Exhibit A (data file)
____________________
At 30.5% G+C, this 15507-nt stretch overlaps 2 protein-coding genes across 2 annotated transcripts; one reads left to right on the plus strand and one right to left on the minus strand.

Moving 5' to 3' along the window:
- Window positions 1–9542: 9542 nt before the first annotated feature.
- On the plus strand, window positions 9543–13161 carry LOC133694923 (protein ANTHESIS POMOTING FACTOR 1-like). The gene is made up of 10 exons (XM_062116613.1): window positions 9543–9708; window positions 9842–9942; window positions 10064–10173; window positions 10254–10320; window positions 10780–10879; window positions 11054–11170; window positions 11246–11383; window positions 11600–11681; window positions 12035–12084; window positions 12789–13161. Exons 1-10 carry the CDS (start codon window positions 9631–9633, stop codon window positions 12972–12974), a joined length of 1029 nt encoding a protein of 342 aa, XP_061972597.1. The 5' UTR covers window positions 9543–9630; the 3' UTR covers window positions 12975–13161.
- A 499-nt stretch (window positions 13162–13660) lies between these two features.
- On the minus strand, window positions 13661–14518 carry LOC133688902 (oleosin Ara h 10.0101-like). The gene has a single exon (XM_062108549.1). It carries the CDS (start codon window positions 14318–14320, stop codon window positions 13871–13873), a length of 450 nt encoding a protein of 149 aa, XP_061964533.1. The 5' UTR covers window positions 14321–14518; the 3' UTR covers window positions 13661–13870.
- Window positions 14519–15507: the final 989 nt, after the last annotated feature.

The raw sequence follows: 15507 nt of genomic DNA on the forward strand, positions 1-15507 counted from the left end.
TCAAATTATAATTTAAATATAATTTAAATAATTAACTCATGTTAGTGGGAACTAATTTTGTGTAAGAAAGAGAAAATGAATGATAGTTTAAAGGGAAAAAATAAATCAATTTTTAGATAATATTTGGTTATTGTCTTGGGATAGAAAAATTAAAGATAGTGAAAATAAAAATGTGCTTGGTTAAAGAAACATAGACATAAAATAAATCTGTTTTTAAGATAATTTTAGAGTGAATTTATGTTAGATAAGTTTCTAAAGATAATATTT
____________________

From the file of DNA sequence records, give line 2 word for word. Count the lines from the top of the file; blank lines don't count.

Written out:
Moving 5' to 3' along the window: